Buy/Drive/Burn: Japanese Two-doors for a New Century

buy drive burn japanese two doors for a new century

Last time on Buy/Drive/Burn, we took a look at three two-door, mid-market offerings from American brands for the 2001 model year. Most people hated such a Sophie’s Choice.

Perhaps things will be a bit better today, as we cover the same market segment with offerings from Japan.

Toyota Camry Solara

Toyota brought back a two-door Camry for the 1999 model year, though it was not in the format some buyers expected. Instead of a standard Camry with two fewer doors, Toyota presented a sporty take on the idea and added the new Solara moniker. Underneath, Solara was based on the prior-generation Camry and built in Ontario. Camry engines of 2.2 to 3.0 liters were used, with five-speed manual or (mostly) four-speed automatics on hand for shift duty. A 2001 facelift revised the grille, tail lamps, and headlamps, and brought different wood. The base engine from 2001 was upgraded to the 2.4-liter mill from the Camry. Today’s selection is a base model 2.4L with a five-speed manual.

Mitsubishi Eclipse

A new third-generation Eclipse debuted for the 2000 model year, and boy was it a big deal at the time. With sporty, plastic-clad and slab-sided styling, the Eclipse said New Millennium in a big way. Riding on the Chrysler ST-22 platform with the Sebring coupe we saw last week, the Eclipse was powered by 2.4- or 3.0-liter engines, with four-speed automatics or five-speed manual transmissions. There were seven trim levels of Eclipse, and the most basic one was the RS. Today’s choice, it came with the 2.4-liter SOHC Mitsubishi engine and the manual transmission.

Honda Accord Coupe

Nothing was particularly revolutionary or unexpected about the sixth-generation Accord, even in slightly more rakish Coupe guise. Introduced for the 1998 model year, it was nearing replacement in 2001, though the generation broke SOPs and carried on five model years. In late 2000 Honda revised North American Accords with new front fascias, side skirts, bumpers, tail lamps, and wheels. Trims in 2001 were four for the Coupe, and included two levels (four- and six-cylinder) of LX and EX. Today we’ll have an LX with the 2.3-liter inline-four and five speed manual.

Look at all these manual transmissions! Which midsize Japanese two-door gets your cash in 2001?

[Images: Toyota, Honda, Mitsubishi]

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  • Eng_alvarado90 Eng_alvarado90 on Dec 11, 2019

    Buy: Solara. It's become interesting with time and a 5 spd seals the deal. Drive: Accord. I just don't like the styling of the 6th gen coupe. My fiance had a CL 2.3 and 5 spd. It was a nice experience until the head blew at 155K. The clutch was as good as it gets. Burn: Eclipse. It pales in comparison with the other two.

  • GenesisCoupe380GT GenesisCoupe380GT on Apr 07, 2020

    Buy the Eclipse and burn everything else. There's something to be said for a car with a huge aftermarket support system and a passionate following

  • Snickel Fritz I just bought a '97 JX 4WD 4AT, and though it's not quite roadworthy yet I am already in awe of it's simplicity and apparent ruggedness. What I am equally in awe of, is the scarcity of not only parts but correct information regarding anything on this platform. I'm going to do my best to get this little donkey back on it's feet, but I wouldn't suggest this as a project vehicle for anyone who doesn't already have several... and a big impressive shop with a full suite of fabrication/machining/welding equipment, and friends with complimentary skillsets, and extra money, and... you get the idea. If you don't, I urge you to read up on the options for replacing anything on these rigs. I didn't read enough before buying, and I have zero of the above suggested prerequisites... so I'm an idiot, don't listen to me. Go buy all of 'em!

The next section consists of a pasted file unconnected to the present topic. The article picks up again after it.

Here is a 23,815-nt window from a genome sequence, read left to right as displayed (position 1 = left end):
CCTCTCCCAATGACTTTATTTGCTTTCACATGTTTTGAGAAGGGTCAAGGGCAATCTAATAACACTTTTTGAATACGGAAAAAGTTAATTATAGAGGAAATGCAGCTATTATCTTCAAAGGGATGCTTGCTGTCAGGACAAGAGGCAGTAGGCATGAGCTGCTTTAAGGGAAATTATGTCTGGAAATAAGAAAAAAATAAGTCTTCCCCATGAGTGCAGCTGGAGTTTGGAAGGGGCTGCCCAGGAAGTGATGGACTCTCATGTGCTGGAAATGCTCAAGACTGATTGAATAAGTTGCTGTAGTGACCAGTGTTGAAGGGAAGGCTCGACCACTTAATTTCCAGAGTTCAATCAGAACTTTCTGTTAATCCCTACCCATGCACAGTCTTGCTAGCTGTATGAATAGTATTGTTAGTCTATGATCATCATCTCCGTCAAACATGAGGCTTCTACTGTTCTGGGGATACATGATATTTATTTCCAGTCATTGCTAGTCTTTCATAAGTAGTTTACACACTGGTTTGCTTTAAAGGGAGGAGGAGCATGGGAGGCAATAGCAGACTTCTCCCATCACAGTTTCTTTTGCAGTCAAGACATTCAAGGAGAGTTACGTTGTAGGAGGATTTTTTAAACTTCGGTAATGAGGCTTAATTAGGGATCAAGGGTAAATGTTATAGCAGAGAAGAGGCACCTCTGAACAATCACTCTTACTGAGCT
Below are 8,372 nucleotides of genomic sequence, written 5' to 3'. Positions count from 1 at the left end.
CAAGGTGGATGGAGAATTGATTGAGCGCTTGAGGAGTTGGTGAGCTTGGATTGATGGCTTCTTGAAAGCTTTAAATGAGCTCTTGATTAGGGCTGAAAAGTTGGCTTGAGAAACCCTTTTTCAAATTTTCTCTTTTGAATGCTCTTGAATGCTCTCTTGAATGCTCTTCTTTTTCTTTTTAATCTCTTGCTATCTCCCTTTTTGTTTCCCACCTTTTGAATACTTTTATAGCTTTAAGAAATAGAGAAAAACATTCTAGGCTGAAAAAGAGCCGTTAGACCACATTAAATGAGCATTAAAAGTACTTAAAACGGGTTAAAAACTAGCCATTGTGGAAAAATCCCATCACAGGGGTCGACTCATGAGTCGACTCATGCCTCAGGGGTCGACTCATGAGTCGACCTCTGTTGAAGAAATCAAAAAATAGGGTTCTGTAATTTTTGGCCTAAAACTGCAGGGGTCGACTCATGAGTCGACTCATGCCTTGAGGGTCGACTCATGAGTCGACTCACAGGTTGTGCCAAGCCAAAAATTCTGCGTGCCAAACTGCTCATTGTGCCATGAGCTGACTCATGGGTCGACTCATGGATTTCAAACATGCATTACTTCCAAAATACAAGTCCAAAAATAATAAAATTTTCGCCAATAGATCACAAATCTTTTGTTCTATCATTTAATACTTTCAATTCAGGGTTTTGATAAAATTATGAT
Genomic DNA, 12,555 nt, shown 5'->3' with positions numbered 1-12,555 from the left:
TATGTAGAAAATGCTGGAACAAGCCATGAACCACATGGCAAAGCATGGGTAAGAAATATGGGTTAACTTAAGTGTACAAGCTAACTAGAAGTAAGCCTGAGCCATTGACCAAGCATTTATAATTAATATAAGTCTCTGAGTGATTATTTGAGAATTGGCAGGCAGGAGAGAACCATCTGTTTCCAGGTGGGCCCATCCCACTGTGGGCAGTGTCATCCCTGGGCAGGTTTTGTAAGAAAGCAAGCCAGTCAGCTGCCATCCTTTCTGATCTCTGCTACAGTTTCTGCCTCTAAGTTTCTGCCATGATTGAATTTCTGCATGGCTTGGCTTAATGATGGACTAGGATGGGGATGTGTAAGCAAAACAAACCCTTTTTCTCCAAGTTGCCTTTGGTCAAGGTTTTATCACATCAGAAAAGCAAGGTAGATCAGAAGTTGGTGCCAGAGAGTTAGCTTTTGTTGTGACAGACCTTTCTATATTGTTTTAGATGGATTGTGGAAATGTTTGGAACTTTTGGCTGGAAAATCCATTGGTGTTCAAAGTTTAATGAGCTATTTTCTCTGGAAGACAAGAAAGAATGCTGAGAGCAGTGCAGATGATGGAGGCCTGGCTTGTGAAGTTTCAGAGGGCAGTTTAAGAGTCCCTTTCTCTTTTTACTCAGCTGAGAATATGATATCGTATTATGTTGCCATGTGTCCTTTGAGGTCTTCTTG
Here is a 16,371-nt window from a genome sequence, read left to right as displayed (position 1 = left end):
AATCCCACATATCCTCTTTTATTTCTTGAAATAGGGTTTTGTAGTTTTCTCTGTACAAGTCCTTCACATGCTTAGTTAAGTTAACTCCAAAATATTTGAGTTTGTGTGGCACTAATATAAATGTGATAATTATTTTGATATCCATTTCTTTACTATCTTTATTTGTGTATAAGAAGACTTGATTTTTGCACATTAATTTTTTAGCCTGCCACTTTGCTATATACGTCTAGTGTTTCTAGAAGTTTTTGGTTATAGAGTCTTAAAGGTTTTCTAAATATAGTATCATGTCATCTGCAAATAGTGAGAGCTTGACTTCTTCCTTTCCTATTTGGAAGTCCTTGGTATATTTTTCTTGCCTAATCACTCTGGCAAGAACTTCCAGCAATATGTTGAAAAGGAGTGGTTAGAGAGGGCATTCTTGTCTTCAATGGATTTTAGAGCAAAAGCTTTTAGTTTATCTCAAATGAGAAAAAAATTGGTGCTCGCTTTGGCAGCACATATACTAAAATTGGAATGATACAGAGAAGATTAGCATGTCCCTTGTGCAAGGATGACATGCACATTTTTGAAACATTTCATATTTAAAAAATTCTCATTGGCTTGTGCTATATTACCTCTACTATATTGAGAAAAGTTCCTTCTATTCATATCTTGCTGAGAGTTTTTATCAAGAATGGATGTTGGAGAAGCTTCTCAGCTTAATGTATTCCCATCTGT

• Bryan Raab Davis I actually did use the P of D trope, but it was only gentle chiding, for I love old British cars of every sort.
  • ScarecrowRepair The 1907 Panic had several causes of increased demand for money:[list][*]The semi-annual shift of money between farms and cities (to buy for planting and selling harvests)[/*][*]Britain and Germany borrowing for their naval arms race[/*][*]San Francisco reconstruction borrowing after the 1906 earthquake and fire[/*][/list]Two things made it worse:[list][*]Idiotic bans on branch banking, which prevented urban, rural, and other state branches from shifting funds to match demands. This same problem made the Great Depression far worse. Canada, which allowed branch banking, had no bank failures; the US had 9000 failures.[/*][*]Idiotic reserve requirements left over from the Civil War which prevented banks from loaning money; they eventually started honoring IOUs illegally and started the recovery.[/*][/list]Been a while since I read up on it, so I may have some of the details wrong. But it was an amazing clusterfart which could have been avoided or at least tamed sooner if states and the feds hadn't been so ham handed.
  • FreedMike Maybe this explains all the “Idiots wrecking exotic cars” YouTube videos.
  • FreedMike Good article! And I salute the author for not using the classic “Lucas - prince of darkness” trope, well earned as it may be. We all know the rap on BL cars, but on the flip side, they’re apparently pretty easy to work on (at least that’s the impression I’ve picked up). On the other hand, check the panel fits on the driver’s and passenger’s doors. Clearly, BL wasn’t much concerned with things like structural integrity when it chopped the roof off a car designed as a coupe.
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